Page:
Musicians everywhere love this quotation to applaud the laurels of their craft. And it is difficult to argue against the power and influence that music has on the lives of people around the world. But where did the phrase originate?
Friedrich Nietzsche was German philosopher, scholar, and writer that is frequently associated with nihilism, although he is often mistakenly assumed to be a nihilist himself. While he did write extensively about nihilism and existentialism, his writings covered many more topics, such as social commentary, the will to power, and individual creative power.
The quotation “Without Music, Life Would Be A Mistake” is an English translation from his book Twilight of the Idols, which Nietzsche wrote in a little more than a week while he was on a holiday in Segl Maria, a village in Switzerland. The title is a play on the title of Richard Wagner’s opera, “Twilight of the Gods.” Nietzsche enjoyed writing poetry, aphorisms, and had a penchant for irony and satire in his works; Twilight of the Idols is no exception, as it opens with a list of 44 sayings, titled “Maxims and Arrows.” Number 33 is the source of this famous quotation.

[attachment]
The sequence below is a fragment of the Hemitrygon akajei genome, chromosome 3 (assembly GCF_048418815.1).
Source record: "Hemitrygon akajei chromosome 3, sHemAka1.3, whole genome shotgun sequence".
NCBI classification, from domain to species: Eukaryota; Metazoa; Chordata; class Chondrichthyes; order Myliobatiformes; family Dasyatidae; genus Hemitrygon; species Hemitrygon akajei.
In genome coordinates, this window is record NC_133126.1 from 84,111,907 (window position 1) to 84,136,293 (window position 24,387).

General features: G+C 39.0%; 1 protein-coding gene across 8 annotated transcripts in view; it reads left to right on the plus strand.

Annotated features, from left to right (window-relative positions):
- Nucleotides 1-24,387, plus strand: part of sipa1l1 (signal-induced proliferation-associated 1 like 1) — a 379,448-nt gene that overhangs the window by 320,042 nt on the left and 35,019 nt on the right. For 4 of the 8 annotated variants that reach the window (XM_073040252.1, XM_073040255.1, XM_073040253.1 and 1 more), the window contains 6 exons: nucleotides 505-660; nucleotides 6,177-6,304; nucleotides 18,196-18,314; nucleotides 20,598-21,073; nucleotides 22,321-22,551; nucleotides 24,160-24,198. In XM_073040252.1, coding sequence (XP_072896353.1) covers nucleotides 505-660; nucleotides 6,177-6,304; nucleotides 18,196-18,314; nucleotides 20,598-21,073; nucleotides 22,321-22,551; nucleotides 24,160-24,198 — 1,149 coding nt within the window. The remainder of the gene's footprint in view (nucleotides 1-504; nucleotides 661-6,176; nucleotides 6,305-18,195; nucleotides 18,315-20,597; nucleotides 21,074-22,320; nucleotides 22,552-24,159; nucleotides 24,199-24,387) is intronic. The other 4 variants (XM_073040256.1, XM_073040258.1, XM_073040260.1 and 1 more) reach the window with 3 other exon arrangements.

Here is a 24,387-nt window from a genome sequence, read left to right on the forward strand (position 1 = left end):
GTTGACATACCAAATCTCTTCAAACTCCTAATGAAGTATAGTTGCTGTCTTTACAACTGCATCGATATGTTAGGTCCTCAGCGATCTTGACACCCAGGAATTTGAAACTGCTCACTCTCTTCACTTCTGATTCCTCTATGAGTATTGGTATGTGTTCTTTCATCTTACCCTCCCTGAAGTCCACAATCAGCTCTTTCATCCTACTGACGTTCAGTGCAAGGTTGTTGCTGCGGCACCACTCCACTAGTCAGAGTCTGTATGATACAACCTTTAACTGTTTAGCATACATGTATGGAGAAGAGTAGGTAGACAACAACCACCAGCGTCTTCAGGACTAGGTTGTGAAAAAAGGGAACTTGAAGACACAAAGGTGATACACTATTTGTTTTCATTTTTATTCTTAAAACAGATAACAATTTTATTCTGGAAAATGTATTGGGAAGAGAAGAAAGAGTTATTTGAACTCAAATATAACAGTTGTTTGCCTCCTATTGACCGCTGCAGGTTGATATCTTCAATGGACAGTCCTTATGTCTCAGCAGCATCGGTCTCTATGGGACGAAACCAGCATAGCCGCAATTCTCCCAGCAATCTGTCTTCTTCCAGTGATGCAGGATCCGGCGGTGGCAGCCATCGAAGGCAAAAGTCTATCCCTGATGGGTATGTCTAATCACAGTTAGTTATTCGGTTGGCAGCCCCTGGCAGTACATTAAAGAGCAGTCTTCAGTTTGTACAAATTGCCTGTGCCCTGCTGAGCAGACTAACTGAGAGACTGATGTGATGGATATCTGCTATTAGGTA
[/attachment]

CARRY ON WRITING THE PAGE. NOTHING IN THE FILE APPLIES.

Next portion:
33. Wie wenig gehört zum Glücke! Der Ton eines Dudelsacks. — Ohne Musik wäre das Leben ein Irrthum. Der Deutsche denkt sich selbst Gott liedersingend.Götzen-Dämmerung, by Friedrich Nietzsche
Common English translation:
How little is required for pleasure! The sound of a bagpipe. Without music, life would beTwilight of the Idols, by Friedrich Nietzsche
an error. The German imagines that even God sings songs.
The German word “Irrthurm” can be translated as “error” or “mistake” in English. Nietzsche was capturing in a phrase the joy that comes from the enjoyment of music, and thanks to him, we we have a saying that is used by musicians everywhere.
However, this was not the only famous quotation from Twilight of The Idols, as number 8 could be considered just as famous, “What Does Not Destroy Me, Make Me Stronger.”